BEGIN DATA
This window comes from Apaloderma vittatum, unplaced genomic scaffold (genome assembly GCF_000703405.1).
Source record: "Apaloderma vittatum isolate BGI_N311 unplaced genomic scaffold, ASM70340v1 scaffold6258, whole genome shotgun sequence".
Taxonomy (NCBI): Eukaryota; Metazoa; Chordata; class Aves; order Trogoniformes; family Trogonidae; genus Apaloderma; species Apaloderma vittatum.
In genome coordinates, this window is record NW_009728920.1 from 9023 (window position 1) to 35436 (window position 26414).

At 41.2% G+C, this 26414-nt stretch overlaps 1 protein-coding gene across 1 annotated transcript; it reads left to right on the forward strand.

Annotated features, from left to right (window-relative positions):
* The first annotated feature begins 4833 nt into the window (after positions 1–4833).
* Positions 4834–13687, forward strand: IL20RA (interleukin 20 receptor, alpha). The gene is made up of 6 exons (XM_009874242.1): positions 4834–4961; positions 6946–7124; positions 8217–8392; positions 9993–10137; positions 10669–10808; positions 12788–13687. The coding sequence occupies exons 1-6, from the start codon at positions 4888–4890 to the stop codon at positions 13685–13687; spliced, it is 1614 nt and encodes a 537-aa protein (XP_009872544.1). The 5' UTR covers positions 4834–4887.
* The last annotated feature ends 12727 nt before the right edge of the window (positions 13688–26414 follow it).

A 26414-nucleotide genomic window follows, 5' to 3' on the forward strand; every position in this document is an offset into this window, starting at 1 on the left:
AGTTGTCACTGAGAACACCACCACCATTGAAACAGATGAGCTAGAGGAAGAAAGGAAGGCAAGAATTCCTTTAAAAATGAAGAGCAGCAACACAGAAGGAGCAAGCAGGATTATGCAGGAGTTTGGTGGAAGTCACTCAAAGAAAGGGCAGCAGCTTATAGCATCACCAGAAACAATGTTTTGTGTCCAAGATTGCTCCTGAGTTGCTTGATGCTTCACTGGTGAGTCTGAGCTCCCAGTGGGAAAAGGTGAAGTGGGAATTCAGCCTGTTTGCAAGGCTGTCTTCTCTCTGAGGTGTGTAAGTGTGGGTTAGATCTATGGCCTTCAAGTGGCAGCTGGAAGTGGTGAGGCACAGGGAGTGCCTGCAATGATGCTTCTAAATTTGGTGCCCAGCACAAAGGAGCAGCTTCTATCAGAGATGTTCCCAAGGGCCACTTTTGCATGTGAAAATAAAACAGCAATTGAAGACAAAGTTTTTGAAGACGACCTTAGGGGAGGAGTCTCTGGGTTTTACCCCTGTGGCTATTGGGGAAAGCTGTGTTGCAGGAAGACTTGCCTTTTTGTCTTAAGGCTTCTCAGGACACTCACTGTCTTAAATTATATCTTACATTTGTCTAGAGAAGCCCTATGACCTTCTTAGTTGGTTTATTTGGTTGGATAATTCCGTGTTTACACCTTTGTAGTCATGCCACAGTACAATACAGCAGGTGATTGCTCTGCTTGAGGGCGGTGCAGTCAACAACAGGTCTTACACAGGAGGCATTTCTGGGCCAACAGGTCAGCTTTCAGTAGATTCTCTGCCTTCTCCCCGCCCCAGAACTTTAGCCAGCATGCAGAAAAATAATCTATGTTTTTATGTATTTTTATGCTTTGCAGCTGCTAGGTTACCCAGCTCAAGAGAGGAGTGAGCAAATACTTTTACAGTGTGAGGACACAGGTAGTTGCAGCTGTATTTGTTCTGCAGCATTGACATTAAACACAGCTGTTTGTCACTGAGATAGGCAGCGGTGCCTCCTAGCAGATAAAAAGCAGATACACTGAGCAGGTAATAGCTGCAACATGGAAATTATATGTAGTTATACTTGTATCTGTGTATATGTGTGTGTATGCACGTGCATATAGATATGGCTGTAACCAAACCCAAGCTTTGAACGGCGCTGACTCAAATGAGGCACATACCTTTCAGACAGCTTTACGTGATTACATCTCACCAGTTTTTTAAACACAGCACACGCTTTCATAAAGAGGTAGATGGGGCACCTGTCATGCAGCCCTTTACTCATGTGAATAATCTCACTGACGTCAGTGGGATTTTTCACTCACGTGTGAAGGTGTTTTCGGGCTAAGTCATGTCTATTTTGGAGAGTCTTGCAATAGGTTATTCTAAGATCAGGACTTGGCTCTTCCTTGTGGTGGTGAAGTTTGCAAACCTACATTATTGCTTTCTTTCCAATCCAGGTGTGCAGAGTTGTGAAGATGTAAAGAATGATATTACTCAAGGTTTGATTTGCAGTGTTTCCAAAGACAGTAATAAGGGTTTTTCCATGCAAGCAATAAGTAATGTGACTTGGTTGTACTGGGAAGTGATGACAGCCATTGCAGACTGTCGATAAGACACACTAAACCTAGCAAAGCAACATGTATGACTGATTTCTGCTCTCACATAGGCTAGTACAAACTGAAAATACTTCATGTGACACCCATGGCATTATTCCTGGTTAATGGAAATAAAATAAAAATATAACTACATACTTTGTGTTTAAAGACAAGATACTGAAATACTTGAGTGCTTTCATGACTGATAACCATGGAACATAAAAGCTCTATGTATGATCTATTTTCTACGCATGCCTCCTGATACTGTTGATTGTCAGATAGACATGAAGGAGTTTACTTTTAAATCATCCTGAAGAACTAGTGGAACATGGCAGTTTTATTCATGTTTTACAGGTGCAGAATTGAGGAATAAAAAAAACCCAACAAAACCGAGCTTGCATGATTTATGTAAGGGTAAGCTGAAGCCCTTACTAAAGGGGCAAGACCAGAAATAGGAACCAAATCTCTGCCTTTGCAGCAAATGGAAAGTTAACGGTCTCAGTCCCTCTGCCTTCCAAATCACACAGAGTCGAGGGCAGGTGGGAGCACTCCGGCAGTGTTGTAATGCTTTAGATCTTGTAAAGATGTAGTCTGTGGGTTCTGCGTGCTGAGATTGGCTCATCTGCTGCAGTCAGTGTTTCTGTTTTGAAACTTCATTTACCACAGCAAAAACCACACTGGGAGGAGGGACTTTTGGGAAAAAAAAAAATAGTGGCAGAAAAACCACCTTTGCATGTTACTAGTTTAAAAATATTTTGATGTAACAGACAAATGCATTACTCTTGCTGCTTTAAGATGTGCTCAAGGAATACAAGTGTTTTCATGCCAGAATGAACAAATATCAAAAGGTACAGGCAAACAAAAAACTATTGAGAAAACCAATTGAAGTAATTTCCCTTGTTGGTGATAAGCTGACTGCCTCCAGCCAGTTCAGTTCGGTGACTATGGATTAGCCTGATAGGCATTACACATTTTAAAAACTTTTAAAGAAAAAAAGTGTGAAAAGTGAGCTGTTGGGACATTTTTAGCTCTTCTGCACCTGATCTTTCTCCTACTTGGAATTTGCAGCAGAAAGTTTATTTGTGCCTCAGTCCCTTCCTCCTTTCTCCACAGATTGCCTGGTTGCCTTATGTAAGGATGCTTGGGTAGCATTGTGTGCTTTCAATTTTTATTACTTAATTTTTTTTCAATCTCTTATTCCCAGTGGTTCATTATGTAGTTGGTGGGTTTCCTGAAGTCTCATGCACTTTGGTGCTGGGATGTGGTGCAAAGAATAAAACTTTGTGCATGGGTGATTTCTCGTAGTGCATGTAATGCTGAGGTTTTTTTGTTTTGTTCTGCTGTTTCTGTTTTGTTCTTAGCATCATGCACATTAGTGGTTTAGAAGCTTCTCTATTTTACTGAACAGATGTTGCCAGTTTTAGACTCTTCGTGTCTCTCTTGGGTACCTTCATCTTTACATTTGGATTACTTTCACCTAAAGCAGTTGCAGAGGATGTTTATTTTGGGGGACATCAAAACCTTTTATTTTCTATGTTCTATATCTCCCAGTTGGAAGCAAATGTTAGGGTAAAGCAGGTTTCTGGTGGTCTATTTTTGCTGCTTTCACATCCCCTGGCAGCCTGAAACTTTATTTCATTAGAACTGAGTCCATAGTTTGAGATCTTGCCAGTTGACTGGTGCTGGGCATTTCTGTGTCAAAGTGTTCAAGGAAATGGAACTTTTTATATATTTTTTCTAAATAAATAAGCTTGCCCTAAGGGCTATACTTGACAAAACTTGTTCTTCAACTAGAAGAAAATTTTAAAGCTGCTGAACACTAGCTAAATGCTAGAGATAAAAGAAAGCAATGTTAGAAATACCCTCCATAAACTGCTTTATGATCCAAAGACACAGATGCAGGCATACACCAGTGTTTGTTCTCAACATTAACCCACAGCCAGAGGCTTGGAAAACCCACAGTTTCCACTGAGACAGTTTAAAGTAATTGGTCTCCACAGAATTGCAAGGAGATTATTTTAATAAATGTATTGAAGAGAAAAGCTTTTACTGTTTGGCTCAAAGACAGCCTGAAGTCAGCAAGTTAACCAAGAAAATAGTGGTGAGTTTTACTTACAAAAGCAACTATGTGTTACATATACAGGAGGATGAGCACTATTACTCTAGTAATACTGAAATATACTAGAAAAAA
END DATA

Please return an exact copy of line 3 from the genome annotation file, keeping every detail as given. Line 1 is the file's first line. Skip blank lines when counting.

Taxonomy (NCBI): Eukaryota; Metazoa; Chordata; class Aves; order Trogoniformes; family Trogonidae; genus Apaloderma; species Apaloderma vittatum.